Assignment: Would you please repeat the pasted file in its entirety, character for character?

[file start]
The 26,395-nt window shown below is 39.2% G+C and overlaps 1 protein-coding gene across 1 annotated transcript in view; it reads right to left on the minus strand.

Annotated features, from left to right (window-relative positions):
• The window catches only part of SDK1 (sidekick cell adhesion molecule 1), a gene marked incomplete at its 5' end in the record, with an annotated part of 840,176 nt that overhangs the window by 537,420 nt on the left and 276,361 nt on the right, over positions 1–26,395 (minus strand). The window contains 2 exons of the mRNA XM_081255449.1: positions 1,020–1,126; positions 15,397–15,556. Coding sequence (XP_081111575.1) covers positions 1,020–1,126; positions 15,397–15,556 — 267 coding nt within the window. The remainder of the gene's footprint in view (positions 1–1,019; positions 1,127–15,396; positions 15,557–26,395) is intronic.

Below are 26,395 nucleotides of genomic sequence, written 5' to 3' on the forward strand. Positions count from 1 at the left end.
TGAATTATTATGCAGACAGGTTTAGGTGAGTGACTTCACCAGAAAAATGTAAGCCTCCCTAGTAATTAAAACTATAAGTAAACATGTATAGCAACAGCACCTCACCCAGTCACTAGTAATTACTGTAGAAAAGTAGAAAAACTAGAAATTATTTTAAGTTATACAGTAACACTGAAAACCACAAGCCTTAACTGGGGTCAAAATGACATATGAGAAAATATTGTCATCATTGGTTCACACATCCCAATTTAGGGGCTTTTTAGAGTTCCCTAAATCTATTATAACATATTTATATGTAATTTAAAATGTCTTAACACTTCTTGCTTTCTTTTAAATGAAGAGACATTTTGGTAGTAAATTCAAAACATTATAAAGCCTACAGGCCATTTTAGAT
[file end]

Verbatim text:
The 26,395-nt window shown below is 39.2% G+C and overlaps 1 protein-coding gene across 1 annotated transcript in view; it reads right to left on the minus strand.

Annotated features, from left to right (window-relative positions):
• The window catches only part of SDK1 (sidekick cell adhesion molecule 1), a gene marked incomplete at its 5' end in the record, with an annotated part of 840,176 nt that overhangs the window by 537,420 nt on the left and 276,361 nt on the right, over positions 1–26,395 (minus strand). The window contains 2 exons of the mRNA XM_081255449.1: positions 1,020–1,126; positions 15,397–15,556. Coding sequence (XP_081111575.1) covers positions 1,020–1,126; positions 15,397–15,556 — 267 coding nt within the window. The remainder of the gene's footprint in view (positions 1–1,019; positions 1,127–15,396; positions 15,557–26,395) is intronic.

Below are 26,395 nucleotides of genomic sequence, written 5' to 3' on the forward strand. Positions count from 1 at the left end.
TGAATTATTATGCAGACAGGTTTAGGTGAGTGACTTCACCAGAAAAATGTAAGCCTCCCTAGTAATTAAAACTATAAGTAAACATGTATAGCAACAGCACCTCACCCAGTCACTAGTAATTACTGTAGAAAAGTAGAAAAACTAGAAATTATTTTAAGTTATACAGTAACACTGAAAACCACAAGCCTTAACTGGGGTCAAAATGACATATGAGAAAATATTGTCATCATTGGTTCACACATCCCAATTTAGGGGCTTTTTAGAGTTCCCTAAATCTATTATAACATATTTATATGTAATTTAAAATGTCTTAACACTTCTTGCTTTCTTTTAAATGAAGAGACATTTTGGTAGTAAATTCAAAACATTATAAAGCCTACAGGCCATTTTAGAT